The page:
BREWSTER, OKANOGAN COUNTY —
Good luck in ocean conditions for the past several years is stoking a bonanza fishing season for Pacific salmon.
But even in this spectacular year, with record-breaking returns of sockeye and chinook predicted to the Fraser and Columbia rivers, one run stands alone: Okanagan sockeye, storming the Columbia in astonishing, wriggling, wild abundance.
From the brink of extinction in 1994, the comeback of this small but mighty fish is the result in part of a unique cross-border collaboration among Indian tribes, dam operators and U.S. and Canadian fish managers.
- Expect traffic delays when Obama arrives in Seattle Friday afternoon
- Huskies upset USC 17-12 and beat Steve Sarkisian, their former coach
- US airman who thwarted French train attack stabbed in brawl
- Even in death, 'Up' house owner Edith Macefield remains a mystery
- Lloyd McClendon’s status is at the top of the new Mariners GM’s list
Most Read Stories
Together, with quiet, nerdy, behind-the-scenes persistence, they created something that sounds so dull — a Web-based computer model for water management. But it’s helped them keep the right amount of water in the rivers for the fish at the times they need it. And it has been so wildly effective, it has spawned something even more rare than sockeye used to be on the Columbia: success.
“We are so habituated and so programmed for failure and for grim, gritty news,” said Will Stelle, Northwest regional director of the National Marine Fisheries Service. “We are just not prepared to embrace success.”
But the results are demonstrable: monster increases in out-migrating juvenile sockeye, from about 300,000 fish before the implementation of the water management program in 2004, to more than 8 million in 2010.
The adults from that class of juvenile fish are booming back now, shattering records. More than 600,000 sockeye are predicted to cross over Bonneville Dam this summer — the most since counting began in 1938.
The computer model helps managers operating Canadian dams avoid scouring salmon eggs out of their nursery gravel when water is released. They also are better able to maintain enough water and flow in the system so that salmon eggs don’t freeze or dry out. They can even time the release of fresh, cold, oxygenated water to help juveniles and adults survive in late-summer heat.
Investments in better dam passage and court-ordered spills of water on the main-stem Columbia have helped boost all species in the river. But the success of the Okanogan River sockeye is a victory in particular for wild salmon: more than 85 percent of the standout Okanogan run this season are wild fish.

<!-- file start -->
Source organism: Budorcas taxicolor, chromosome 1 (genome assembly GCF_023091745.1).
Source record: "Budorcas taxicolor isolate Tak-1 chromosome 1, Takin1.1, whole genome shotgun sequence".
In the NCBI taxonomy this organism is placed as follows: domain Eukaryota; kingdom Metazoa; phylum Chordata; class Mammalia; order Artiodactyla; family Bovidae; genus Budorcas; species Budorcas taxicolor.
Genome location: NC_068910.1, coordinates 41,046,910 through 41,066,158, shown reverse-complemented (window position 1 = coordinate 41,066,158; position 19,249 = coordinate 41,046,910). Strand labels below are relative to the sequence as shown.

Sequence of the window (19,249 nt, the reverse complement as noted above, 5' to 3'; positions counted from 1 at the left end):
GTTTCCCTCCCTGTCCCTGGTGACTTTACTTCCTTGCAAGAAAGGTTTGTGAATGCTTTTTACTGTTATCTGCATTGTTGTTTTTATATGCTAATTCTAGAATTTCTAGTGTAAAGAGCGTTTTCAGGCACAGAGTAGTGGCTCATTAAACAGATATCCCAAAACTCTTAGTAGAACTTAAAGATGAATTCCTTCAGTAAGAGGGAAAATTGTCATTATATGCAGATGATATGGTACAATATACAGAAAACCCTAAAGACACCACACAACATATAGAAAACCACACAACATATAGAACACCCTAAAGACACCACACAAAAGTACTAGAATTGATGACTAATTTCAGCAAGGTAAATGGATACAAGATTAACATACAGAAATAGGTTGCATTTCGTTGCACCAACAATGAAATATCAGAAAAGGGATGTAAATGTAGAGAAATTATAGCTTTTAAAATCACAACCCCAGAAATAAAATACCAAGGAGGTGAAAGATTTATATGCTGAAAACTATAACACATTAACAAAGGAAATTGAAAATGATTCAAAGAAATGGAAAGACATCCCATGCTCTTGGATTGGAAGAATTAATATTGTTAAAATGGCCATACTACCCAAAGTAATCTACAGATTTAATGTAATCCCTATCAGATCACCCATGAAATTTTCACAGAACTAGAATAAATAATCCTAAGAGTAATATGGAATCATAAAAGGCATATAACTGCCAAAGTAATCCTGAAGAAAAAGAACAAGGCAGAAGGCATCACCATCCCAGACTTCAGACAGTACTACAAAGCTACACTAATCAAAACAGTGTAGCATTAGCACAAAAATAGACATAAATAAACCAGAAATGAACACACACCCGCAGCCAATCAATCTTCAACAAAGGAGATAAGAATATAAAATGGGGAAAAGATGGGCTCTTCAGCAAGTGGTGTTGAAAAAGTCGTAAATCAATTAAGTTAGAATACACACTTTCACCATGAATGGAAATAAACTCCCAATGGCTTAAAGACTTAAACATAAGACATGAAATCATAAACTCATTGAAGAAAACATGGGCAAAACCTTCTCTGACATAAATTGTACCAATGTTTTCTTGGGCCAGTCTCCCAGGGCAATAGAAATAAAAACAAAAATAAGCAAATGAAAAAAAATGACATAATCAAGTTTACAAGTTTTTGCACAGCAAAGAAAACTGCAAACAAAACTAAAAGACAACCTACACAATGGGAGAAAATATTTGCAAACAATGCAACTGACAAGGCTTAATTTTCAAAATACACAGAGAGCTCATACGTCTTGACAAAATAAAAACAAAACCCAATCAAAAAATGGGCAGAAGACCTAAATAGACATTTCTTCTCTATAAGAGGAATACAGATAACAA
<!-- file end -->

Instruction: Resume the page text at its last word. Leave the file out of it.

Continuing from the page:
“That is the interesting thing, we don’t have a hatchery, we aren’t doing anything but helping them thrive in their natural environment,” said Meaghan Vibbert, spokeswoman for the Douglas County Public Utility District (PUD), which operates Wells Dam, the last dam of nine in the Columbia that Okanagan sockeye must pass in their epic migration from the Pacific. Then they turn up the Okanogan River and cross one more dam and a gantlet of flood-control structures to reach their mountain-lake spawning habitat in Canada.
The Fish and Water Management Tool, which cost the PUD about $2 million to develop and $215,000 a year to implement, also has helped managers to avoid flooding and balance competing water needs on the river, said Tom Kahler, biologist for Douglas County PUD.
“It’s not only the fish people that love this. The water managers do, too. They would never go back,” Kahler said. “This takes care of recreational issues, flood control, fish issues; everybody’s happy.”
Feast days for tribes
“Sockeye!” yells Mary Friedlander, as the Dreamcatcher crew nets a silvery torrent of fish.
Colville, Kalispel and Spokane tribal members joined with Friedlander, from the Upper Nicola Band, on a purse seiner for a collaborative, selective fishing trip near the mouth of the Okanogan River on the Columbia last month.
Sleek, fast, all muscle and the most streamlined salmon on the Columbia, the silvery sockeye had not yet morphed to their distinctive hook-jawed, green-headed, scarlet spawning regalia.